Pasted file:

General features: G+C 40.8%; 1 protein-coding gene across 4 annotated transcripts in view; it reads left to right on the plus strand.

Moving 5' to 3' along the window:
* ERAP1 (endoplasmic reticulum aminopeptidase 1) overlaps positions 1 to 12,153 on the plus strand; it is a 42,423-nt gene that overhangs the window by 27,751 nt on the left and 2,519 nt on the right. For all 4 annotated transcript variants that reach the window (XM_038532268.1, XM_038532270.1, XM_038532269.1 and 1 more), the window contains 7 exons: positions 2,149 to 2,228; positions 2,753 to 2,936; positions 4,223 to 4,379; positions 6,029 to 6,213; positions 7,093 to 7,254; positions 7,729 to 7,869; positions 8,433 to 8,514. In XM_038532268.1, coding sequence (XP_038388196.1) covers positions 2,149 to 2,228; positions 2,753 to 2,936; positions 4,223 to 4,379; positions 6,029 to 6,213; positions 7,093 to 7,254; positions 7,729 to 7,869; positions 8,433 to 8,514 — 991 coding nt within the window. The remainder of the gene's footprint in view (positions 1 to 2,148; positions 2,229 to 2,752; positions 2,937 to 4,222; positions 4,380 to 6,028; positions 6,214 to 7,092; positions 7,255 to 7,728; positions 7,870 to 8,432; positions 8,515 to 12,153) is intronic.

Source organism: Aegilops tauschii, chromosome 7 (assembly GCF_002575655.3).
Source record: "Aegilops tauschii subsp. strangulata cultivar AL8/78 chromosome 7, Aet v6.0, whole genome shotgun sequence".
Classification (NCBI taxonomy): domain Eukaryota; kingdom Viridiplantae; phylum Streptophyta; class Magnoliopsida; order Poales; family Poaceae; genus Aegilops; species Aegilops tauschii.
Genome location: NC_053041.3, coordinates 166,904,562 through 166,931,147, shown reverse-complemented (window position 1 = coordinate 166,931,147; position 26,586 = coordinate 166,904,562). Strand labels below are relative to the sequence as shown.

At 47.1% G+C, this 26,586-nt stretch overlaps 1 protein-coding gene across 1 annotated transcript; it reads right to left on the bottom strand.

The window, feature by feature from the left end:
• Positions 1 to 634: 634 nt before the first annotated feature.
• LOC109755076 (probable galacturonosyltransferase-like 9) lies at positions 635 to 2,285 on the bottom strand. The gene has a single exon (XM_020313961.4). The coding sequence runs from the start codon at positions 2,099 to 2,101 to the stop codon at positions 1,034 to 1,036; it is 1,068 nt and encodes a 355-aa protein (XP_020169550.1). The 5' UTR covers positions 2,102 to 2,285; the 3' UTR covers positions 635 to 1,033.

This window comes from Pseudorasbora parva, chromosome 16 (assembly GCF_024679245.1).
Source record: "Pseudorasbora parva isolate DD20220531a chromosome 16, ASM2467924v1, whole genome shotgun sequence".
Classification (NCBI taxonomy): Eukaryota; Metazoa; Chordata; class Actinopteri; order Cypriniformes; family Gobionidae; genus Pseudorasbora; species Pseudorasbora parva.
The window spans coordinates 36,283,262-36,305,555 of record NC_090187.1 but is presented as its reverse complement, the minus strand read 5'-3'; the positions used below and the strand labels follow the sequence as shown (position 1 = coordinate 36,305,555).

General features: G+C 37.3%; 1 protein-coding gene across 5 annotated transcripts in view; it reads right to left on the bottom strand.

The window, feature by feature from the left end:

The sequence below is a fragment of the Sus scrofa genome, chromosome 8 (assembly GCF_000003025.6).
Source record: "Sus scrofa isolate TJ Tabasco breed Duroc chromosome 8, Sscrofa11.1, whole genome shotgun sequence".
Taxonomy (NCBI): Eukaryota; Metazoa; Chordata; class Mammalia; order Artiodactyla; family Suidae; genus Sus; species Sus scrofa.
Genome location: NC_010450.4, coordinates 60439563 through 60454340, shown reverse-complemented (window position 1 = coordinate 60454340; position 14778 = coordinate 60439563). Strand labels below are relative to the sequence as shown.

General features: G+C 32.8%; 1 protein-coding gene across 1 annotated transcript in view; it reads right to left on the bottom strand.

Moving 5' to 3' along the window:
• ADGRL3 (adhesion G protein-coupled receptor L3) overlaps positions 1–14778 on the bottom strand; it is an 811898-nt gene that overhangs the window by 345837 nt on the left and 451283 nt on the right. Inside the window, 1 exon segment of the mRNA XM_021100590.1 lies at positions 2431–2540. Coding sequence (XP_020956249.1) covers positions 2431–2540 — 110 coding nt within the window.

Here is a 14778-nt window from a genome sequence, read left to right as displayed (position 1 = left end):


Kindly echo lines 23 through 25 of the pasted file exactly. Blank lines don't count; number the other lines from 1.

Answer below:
Moving 5' to 3' along the window:
• ADGRL3 (adhesion G protein-coupled receptor L3) overlaps positions 1–14778 on the bottom strand; it is an 811898-nt gene that overhangs the window by 345837 nt on the left and 451283 nt on the right. Inside the window, 1 exon segment of the mRNA XM_021100590.1 lies at positions 2431–2540. Coding sequence (XP_020956249.1) covers positions 2431–2540 — 110 coding nt within the window.

Here is a 14778-nt window from a genome sequence, read left to right as displayed (position 1 = left end):